Accepting this role without argument or critique also reinforces political inequity, assuring the powers that be that women can be satiated with political table scraps. If raising children is “reward enough,” there’s no need for paid parental leave or subsidized child care. “Fulfillment” becomes a stand in for structural support, parental joy for actual change.
Even the attempted rollbacks of women’s reproductive rights—from debates over contraception to legislation that seeks to grant fetuses “personhood”—are linked to the cult of motherhood.
In an instructional publication for their supporters, the anti-abortion group National Right to Life writes that “women have to stop apologizing for the fact that they bear children.” If you believe that women’s natural and most important role is motherhood then it’s easy to justify limiting access to birth control and abortion—you’re just making sure women fulfill their true purpose. The strategic targeting of marginalized women for sterilization or long term birth control is based on dehumanization and the idea of a particular kind of perfect motherhood. And seeing women as mothers before people is what paves the way for legislation like last year’s ironically named Protect Life Act, which would have allowed hospitals to deny women abortions even if they needed one to save their life. Mothers first, remember?
It’s understandable that some women would embrace motherhood as their primary and most important identity. When you have little power, you take it where you can. Trumpeting the supremacy of motherhood and domesticity is instant access to cultural approval. But the veneer of importance is not power. How can any American mother truly believe that her work is valued when every policy, every mocking magazine cover, every pat-on-the-head Mother’s Day sentiment tells them different?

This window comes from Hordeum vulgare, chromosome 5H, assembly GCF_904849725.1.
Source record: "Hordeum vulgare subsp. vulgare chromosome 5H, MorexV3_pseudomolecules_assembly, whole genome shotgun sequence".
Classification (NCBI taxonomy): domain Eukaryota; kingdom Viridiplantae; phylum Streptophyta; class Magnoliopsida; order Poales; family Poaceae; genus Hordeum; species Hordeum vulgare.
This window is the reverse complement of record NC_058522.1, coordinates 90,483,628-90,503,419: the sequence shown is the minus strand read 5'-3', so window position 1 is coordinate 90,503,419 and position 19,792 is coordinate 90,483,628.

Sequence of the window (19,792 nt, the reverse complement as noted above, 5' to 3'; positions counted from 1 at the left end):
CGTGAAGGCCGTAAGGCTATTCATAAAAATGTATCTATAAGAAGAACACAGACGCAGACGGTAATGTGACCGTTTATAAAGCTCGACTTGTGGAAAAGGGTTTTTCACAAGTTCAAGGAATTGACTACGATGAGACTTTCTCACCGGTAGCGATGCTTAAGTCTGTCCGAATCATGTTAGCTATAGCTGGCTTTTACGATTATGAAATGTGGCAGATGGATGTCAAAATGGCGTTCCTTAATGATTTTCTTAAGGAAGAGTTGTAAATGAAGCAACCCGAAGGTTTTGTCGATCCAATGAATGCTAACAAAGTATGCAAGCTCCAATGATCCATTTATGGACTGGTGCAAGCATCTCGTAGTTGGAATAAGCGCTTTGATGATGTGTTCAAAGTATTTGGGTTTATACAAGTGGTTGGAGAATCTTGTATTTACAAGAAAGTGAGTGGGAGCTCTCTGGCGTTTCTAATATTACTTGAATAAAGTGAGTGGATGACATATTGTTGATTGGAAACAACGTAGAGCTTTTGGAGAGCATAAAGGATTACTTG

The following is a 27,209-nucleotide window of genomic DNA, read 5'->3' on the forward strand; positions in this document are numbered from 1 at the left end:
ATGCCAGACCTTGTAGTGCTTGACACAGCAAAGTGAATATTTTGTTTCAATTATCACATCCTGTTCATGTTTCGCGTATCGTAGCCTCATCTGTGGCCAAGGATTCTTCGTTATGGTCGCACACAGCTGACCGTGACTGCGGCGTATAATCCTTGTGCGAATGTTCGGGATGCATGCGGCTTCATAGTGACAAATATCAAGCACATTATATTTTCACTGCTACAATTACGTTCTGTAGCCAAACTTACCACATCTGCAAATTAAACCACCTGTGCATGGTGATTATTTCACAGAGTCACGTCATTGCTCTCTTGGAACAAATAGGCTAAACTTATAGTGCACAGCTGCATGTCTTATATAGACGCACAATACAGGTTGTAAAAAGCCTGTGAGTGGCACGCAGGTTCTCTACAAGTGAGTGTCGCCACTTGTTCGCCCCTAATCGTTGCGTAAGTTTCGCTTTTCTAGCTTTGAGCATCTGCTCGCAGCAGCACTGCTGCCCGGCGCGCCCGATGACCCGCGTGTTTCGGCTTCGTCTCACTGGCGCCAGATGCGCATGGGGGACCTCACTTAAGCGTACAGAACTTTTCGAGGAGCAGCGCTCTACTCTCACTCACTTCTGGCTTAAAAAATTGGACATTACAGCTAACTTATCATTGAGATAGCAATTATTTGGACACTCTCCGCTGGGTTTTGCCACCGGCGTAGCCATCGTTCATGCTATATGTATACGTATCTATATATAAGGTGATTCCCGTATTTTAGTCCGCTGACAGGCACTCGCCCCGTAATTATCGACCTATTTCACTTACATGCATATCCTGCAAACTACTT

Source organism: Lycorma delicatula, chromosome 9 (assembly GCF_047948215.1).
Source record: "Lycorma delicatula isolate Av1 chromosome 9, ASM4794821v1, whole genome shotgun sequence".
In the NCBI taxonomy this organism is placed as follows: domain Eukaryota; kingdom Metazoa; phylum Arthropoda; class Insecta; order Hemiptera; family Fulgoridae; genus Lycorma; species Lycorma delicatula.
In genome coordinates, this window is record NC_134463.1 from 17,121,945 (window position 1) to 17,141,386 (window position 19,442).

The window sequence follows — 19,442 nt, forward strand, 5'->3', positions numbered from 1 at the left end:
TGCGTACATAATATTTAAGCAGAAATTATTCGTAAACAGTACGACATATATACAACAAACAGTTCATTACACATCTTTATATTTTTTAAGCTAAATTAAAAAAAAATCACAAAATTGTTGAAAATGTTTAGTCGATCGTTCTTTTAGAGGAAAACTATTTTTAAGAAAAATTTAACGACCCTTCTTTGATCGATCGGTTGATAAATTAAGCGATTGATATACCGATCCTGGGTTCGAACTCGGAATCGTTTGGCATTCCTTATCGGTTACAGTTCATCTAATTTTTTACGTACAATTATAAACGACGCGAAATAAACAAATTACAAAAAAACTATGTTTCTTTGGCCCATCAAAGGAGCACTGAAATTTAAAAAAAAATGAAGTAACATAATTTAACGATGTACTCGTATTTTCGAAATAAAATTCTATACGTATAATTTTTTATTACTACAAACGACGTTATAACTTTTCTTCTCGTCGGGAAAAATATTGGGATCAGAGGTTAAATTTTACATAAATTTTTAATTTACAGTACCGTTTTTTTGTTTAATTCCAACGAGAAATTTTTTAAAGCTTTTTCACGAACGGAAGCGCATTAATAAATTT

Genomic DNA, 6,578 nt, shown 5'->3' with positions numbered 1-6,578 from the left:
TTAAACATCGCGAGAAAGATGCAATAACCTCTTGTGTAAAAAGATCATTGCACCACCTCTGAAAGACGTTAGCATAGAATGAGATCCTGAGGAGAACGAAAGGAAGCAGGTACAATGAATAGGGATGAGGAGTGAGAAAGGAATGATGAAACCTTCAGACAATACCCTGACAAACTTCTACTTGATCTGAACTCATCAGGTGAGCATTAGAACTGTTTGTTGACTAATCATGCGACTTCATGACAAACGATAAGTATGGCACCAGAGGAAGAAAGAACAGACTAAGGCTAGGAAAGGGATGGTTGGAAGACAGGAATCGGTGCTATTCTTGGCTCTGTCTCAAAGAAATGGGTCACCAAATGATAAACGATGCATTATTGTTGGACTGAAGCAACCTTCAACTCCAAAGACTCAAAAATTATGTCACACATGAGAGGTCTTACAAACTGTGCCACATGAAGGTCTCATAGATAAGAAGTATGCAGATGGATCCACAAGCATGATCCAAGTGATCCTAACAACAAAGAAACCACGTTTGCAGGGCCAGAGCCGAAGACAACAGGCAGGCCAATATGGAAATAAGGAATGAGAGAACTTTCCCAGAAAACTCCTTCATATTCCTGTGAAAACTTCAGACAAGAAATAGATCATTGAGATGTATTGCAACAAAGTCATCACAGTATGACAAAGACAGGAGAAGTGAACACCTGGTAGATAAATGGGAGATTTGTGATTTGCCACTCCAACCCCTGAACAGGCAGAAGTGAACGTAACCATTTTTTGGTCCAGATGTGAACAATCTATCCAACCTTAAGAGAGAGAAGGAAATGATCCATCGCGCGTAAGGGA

The truth is right in front of us. When Illinois Attorney General Lisa Madigan was at the Democratic National Convention, reporters asked about her possible run against Governor Pat Quinn. Specifically, they wanted to know whether she could be a good governor while raising her two young daughters. “Wow, does anybody ever ask that question?” she responded. Well, not to men.
Fathers are never expected to subsume their identity into parenthood the way that mothers are. If President Obama were to tell us that he is ’father-in-chief’ first, America would balk. How could a man be an effective president if he put the needs of his children above the needs of his country?
Yes, we are mothers and sisters and daughters and wives. We’re also much more. And declaring our individual importance as people and citizens does not diminish the depth of love we have for our children or the central role parenthood plays in our lives.
When we tout ourselves mothers first, women give those who would enshrine their dehumanization more firepower and assure that their domestic work will only ever be paid in thanks, not in policy or power. Until that changes, I’m a mother second.
For more of Jessica’s writing on parenthood, check out her new book, Why Have Kids?: A New Mom Explores the Truth About Parenting and Happiness.
And for more Nation coverage of gender politics, read Bryce Covert on the absence of women’s rights discussion in the Denver debate.